How do you survive in Dead by Daylight? Perhaps you're a master of distraction. You might swear by your shrewd use of Add-Ons and Perks. Or maybe you're the best palette-hoarder the asymmetric multiplayer survival horror genre has ever seen. As a newcomer earlier this year, our own Alyssa Mercante found Dead by Daylight difficult to get into – until she started killing her friends. And as grim as that may sound, everyone, it seems, has a strategy for staying alive within this twisted star-studded murder playground.
But what of the old heads of Dead by Daylight? The ones who've risen from the grave time and time again; who've been hacked to bits and impaled on hooks more times than you or I have had hot dinners. How does the dev team at Behaviour Interactive itself survive until dawn – and who among Dead by Daylight's Hollywood roster of chilling celebrity slashers terrifies them most?
"My favorite way to get scared in Dead by Daylight is by setting up some atmosphere," explains influencer manager Mae Morrison. "I'm a huge nerd for aesthetics, and I have my hue lights synced up to my games battle station to give me some creepy effects. Now, when my nemeses Ghostface and Michael Myers get me, I not only scream but my lights start flashing and it's mayhem. A lot freaks me out in DbD, but add some low lights, candles and a stealth killer, and I'm sobbing like a baby."
Trick and treat
The mask-wearing, stalker pairing of Halloween's Michael Myers and Scream's Ghostface are well-placed in Behaviour's scariest Killer rankings across the board, but Morrison is also freaked out by Japanese horror flick Ringu's Sadako Yamamura. She adds: "I saw Ringu at a film festival in high school and had no idea what I was in for. I couldn't sleep for a week and she still haunts me, just also now in DbD." Introduced in the 'Rising' update earlier this year, Yamamura plays to her ethereal strengths with a library of mind-warping, reality-bending skills – that includes her ability to teleport around the map by climbing through television sets as per her signature gimmick in Ringu (and Samara Morgan's in American horror flick The Ring). Her ability to control several areas of the battlefield at once makes her an interesting character in both attack and defense, and what she lacks in obvious physical stature, she more than compensates for in delivering psychological terror.
To this end, mental prowess can be just as powerful as anything else in Dead by Daylight. Even among the brutes who specialize in their hands-on approach to slaughter, roleplayers can terrify by combining brains and brawn. "Which Killer do I find the scariest? Either of the stalking Killers – Michael Myers or Ghostface still creeps me out," explains community manager Dylan Del Col. "There’s something that’s so unsettling when you catch them staring at you. You have no idea how long they’ve been there, and they get stronger by stalking you."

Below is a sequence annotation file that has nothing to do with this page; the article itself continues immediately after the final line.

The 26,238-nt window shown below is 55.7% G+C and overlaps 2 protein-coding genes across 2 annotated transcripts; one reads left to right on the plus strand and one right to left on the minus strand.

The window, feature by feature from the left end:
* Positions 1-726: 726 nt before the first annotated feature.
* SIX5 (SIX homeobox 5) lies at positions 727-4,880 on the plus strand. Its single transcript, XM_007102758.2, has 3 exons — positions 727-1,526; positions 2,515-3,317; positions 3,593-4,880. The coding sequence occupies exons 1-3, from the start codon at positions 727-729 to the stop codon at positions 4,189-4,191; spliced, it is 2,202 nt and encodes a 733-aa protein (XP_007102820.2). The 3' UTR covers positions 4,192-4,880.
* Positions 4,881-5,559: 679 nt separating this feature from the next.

"As for what I find most terrifying about Dead by Daylight overall, that has to be the Survivors, surprisingly. I watch and play a ton of horror, so I’ve become pretty tough to scare. I let my guard down when playing Killer because I’m supposed to be the big scary guy, so when a Survivor jumps out unexpectedly and drops a pallet on me? Still scary to this day. As a player, I switch between the two depending on my mood these days, but I started as a Killer player because you don’t often get to play as the Killer in horror games. There’s something so satisfying about sneaking up and surprising someone that never gets old – especially when they panic and stop moving. You just know they screamed and dropped their controller."
Mix and match
For creative director Dave Richard, it's Dead by Daylight's mix-and-match makeup that governs its scares. Across its 29 Killers and 33 survivors, each laden with perks and special abilities, players have plenty at their fingertips to determine the outcome of matches, with Richard's go-to Killers those who leverage stealth and surprise mechanics, including The Wraith (one of the game's original Killers), Michael Myers, and Ghostface. "It's the uncertainty, that's both thrilling and stressful," he says. "The game’s chaotic nature, vast amount of mix and match content, and the agency of human players over the use of this content make each experience unpredictable and potentially scary."
"I play both Killer and Survivor, but tend to prefer the former as I'm more of a role-player than a competitive player. I prefer playing the Killer to spook the Survivor and see cool scenarios unfold on-screen."
Which is, at its heart, what Dead by Daylight is about – the incidental, unplanned, and unstructured moments that unfold on the fly over the course of any given match, that are both exhilarating and terrifying for all parties involved. Naturally, the scares are more tangible on the side of the Survivors, but the sense of achievement gleaned from outsmarting and overcoming the likes of Leatherface, Nemesis, Pinhead, or Pyramid Head is likewise second to none. For influencer manager Morrison, that sense of camaraderie in the most twisted of virtual (but safe) settings is what keeps her perpetually perched on the edge of her chair. "I mostly play Survivor," she says. "In terms of a multiplayer gamer I enjoy the social aspect, and being able to really get scared in a safe space with my friends is my favorite."
"Also, when I watch horror movies I always had a soft spot for the loner/scrappy/alt underdogs that would find themselves and fight back. So it's initially the fear of this big bad, adrenaline, and then the triumph of beating a big scary supernatural foe."
Dead by Daylight's Halloween event, Haunted by Daylight, is live now – more info lives on the game's website.
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